For the most part, life in the village seems somewhat innocuous. Chabrol’s brooding, borderline-malevolent lens ceaselessly stirs our suspicions, though of what we are supposed to be suspicious it is sometimes difficult to fathom. On the surface, Jeanne’s resentment for the affluent Lelievre family seems to derive from something as simple as class jealousy, a notion that plays right into her hands, but she is especially rancorous towards patriarch George, who seems intent on uncovering something that Jeanne has long-since buried. Jeanne uses her position as a postal clerk to spy on the family’s affairs, a fact that she is sure they will never be able to prove. In Sophie, she sees a window into their everyday lives, the newcomer she sets out to befriend an the ideal pawn in her ongoing feud with a privileged family she seems so determined to disrupt. When together, the two women act like teenagers, committing minor acts of anarchy and gleefully isolating themselves from the community, but on some level it all seems like a test, as if Jeanne is probing to see how far Sophie will go.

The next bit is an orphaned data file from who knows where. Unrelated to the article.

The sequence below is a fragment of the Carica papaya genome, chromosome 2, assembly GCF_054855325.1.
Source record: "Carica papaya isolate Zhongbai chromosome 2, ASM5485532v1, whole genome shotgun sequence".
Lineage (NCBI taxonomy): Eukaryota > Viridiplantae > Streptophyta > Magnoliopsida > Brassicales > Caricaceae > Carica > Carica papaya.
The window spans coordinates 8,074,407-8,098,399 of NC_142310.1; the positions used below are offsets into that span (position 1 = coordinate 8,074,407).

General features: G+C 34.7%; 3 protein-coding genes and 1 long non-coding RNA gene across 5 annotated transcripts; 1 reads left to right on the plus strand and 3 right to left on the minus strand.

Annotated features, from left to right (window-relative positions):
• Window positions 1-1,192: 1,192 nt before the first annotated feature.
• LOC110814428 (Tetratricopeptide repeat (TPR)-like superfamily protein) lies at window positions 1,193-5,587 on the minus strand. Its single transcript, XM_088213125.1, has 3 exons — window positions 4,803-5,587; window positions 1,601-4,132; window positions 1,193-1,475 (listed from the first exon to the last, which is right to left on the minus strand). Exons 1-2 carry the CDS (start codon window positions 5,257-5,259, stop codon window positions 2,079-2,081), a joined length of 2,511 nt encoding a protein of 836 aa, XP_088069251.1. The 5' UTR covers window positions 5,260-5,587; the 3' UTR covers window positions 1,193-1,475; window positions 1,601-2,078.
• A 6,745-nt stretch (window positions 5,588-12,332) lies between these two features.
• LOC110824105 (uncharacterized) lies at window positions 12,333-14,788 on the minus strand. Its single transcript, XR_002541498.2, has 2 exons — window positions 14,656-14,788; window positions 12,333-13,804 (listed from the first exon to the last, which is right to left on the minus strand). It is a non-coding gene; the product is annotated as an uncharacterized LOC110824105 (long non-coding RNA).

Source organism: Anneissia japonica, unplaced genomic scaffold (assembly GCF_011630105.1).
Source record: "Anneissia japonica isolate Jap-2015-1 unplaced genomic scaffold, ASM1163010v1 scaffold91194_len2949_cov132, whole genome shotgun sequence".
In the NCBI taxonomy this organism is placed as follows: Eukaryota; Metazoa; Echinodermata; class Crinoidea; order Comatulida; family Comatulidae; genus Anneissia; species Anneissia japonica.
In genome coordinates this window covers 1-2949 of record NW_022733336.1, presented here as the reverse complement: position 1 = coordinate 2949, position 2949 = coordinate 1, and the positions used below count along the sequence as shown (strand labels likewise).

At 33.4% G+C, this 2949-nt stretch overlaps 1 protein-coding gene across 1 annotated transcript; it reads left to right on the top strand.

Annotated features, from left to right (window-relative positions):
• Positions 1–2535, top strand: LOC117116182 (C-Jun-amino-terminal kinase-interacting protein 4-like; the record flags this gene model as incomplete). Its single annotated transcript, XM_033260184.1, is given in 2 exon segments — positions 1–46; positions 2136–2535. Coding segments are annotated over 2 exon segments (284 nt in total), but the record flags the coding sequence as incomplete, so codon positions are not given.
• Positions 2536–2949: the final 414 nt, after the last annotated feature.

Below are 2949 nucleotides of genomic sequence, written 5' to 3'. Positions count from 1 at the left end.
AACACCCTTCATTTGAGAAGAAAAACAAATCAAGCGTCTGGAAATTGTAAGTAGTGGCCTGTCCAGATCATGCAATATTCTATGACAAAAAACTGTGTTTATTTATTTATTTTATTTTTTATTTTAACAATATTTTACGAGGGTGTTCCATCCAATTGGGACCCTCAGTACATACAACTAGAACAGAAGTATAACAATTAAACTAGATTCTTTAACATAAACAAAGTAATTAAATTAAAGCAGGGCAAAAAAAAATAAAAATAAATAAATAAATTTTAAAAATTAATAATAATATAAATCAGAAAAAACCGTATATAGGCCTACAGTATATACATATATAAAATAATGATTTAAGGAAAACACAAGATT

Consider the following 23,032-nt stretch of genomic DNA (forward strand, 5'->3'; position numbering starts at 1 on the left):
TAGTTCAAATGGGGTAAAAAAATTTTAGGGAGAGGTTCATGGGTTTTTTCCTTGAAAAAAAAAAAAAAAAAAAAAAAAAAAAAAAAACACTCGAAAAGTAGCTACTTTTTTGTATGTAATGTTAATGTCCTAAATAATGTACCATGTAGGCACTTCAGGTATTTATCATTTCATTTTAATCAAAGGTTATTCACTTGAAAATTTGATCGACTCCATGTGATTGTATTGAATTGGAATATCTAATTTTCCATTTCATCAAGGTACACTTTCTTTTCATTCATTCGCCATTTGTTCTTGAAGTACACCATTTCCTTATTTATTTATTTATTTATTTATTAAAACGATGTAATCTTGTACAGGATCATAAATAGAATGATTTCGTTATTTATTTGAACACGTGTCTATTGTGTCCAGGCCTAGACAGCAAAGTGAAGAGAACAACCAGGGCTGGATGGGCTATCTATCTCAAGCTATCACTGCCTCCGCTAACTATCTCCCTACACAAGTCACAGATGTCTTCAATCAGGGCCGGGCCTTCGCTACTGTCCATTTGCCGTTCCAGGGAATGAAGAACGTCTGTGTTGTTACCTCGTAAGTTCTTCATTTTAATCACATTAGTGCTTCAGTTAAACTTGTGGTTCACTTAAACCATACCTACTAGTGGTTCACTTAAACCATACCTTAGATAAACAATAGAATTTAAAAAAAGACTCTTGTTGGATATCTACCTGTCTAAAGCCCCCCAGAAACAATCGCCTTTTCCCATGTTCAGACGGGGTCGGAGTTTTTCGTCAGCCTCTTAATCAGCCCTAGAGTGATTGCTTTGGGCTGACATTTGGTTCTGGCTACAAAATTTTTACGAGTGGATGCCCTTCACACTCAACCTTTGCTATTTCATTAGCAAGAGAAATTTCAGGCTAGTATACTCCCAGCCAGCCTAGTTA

Like schoolgirls on the fringes of a classroom, the two form a bond that seems to insulate them from the rest of the community. So reliant on one another’s company do they become that their relationship borders on the sensual, but the unspoken element that strengthens that bond hints at two individuals who are better suited to isolation. Both have vague and potentially sinister histories that have somehow been swept under the rug, pasts that they challenge each other on with a glibness that proves nothing short of unsettling. In both instances, events transpired, suspicions were raised, but proof was hard to come by, a factor that will come to define them by the movie’s end.